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Country Christmas

I once again decided this year to participate in the Country Christmas exchange. I participated last year and it was fun to connect with new agriculture advocates. Getting to know other bloggers in the agriculture industry is exciting to see what drives others and how they continue doing it year after year. Helpful tips and tricks of trade help me to continue on this path.



When my package arrived I was so excited. My secret Santa came all the way from Nebraska. Naomi blogs over at Circle L Ranch. She really did her homework and found some great stuff for me.

First off, she gave me a packet of chili seasoning and ladle perfect for dishing out homemade chili. Well in the winter I pretty much make chili about once a week, in fact I made it for dinner last night. Needless to say these have already been put to good use.

Next up, She gave me a great gratitude devotion journal. My 2017 was filled with faith testing life challenges so I really needed this. I've already used the first two w…

Storm Clean Up

Over the past month, the Central Valley of California has been ridden with storms and high winds. These storms have been filled with intense thunder coming in fast and furious. Within an hour these storms have come out of nowhere and bring high gusts of winds upward of 50 mph at times. Rain flying in and dumping water in a short amount of time has become a norm it seems like, sometimes receiving 1 inch in a few hours. These storms have been causing damage to many agriculture crops but even after we take out the down trees, there is more to clean up.

After removing more than 300 trees from our ranches, you can imagine what has left was an aftermath of more to clean up. Dragging fallen trees out of the orchards with the tractor, can often times pull excessive dirt along with it. Leaving piles and dirt spread out across the field is not ideal for our farming practices. We are having to go back through the field and fill in the holes where the trees once stood with this excesses dirt.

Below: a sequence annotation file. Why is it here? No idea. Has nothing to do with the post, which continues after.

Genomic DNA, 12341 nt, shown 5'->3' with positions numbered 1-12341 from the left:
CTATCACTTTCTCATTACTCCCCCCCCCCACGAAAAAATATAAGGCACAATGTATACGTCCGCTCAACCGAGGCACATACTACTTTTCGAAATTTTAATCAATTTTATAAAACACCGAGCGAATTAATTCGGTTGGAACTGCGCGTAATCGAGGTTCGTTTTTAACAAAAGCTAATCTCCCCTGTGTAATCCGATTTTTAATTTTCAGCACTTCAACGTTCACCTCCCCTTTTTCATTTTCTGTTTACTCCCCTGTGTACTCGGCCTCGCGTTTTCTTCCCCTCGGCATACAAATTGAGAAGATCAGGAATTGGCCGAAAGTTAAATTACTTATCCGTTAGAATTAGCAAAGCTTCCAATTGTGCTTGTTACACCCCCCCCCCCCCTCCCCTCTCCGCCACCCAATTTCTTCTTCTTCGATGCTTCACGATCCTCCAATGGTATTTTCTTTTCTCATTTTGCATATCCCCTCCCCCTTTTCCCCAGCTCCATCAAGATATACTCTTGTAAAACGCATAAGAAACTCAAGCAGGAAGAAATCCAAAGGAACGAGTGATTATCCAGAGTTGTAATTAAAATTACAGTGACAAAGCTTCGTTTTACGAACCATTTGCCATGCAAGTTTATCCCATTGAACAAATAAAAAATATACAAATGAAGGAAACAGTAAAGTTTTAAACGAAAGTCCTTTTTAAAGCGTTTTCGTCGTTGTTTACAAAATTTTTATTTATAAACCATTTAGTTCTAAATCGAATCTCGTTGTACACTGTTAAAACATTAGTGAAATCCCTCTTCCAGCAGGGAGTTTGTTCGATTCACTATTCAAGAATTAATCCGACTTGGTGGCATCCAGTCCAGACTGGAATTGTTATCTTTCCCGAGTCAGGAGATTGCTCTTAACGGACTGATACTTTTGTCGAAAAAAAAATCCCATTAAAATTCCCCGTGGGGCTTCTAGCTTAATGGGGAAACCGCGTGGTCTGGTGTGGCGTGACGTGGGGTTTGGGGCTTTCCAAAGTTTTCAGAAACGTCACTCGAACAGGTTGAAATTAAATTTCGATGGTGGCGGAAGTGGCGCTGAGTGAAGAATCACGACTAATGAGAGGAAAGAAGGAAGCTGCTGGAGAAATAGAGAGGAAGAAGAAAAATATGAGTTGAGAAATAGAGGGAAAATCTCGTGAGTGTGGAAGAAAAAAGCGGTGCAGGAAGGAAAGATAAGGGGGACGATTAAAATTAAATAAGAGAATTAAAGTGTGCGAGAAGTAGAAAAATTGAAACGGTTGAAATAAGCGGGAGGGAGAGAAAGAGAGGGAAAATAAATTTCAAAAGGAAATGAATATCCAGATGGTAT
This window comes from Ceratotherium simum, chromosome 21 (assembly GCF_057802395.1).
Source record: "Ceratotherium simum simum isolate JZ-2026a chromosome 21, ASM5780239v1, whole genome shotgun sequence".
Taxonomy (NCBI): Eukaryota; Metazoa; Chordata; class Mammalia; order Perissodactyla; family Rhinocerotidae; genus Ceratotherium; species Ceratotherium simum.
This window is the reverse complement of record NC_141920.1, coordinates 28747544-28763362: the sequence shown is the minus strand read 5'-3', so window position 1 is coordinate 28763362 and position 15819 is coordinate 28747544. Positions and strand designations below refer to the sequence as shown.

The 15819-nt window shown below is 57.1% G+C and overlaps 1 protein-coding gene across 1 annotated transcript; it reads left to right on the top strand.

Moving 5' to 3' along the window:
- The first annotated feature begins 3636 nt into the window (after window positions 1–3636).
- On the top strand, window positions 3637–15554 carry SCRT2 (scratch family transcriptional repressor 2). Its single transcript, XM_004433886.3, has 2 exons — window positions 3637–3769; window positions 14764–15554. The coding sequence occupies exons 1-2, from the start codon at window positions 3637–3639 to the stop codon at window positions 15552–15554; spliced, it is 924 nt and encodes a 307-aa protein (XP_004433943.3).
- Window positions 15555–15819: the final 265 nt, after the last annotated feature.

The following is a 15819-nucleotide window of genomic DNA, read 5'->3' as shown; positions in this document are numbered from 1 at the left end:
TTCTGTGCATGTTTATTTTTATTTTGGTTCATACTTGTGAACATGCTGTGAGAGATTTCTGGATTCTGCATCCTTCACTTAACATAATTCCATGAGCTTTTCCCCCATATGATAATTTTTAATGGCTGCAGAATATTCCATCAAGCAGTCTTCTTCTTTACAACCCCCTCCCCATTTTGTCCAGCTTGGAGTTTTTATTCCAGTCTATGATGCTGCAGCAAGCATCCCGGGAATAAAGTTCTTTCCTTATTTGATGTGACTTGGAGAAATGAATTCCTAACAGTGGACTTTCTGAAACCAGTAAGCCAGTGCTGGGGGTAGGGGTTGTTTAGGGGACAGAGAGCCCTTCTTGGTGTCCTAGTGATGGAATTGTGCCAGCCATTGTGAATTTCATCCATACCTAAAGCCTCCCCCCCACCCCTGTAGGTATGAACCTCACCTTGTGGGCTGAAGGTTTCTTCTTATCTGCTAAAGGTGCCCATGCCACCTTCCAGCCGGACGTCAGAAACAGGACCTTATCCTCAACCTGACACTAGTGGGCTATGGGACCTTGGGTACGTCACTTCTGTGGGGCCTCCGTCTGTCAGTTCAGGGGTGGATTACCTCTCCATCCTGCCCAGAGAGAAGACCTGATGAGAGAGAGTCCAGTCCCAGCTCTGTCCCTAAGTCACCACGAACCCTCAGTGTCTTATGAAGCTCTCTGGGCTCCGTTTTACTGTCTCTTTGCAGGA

piles of branches and trees to be burned
Along with fallen trees spread across the fields, there are also loose roots and broken branches that have to be pulled out. Trees and branches create a rather large pile you can only believe in real life. Pictures really just don't do this justice. Firs,t we wanted to lessen the amount of wood to get rid of and be able to have some benefit from the lost trees. We invited neighbors and friends to cut firewood from the fallen trees once they were laid out in the field roads. Once they were able to cut all the firewood they could, we were left with trunks, large branches and limbs.

There are two options to dispose of the leftover tree matter. One option is to have the wood chipped into small pieces, which requires a very heavy duty wood chipper machine called a tub grinder. The businesses that specialize in wood chipping have a huge wait list because of the drought and orchards being removed. For us to get ours chipped, there was a month and a half wait time for a custom operator to come in. So, we were left with option B, controlled burning.
piles of wood chips our neighbor was able to chip

In most regions of California, the Central Valley included, we can only burn on approved 'burn days' that our Valley Air Quality Control Board deems okay. This prolongs the disposal process because we have to wait for approval. There are also guidelines of what and how we can burn on these controlled days. Explaining what plant matter we can burn and how long it has been dried for. We can also only burn during certain hours, so we are needing to stop and put out the fires if they aren't burned out by the completion time given for controlled burning.

As you can guess this is an ongoing process that will take some time. But, we will work diligently in cleaning up our orchards. In a little over two months we could be starting almond harvest and we need clean orchards.

Until Next Time,
Almond Girl 

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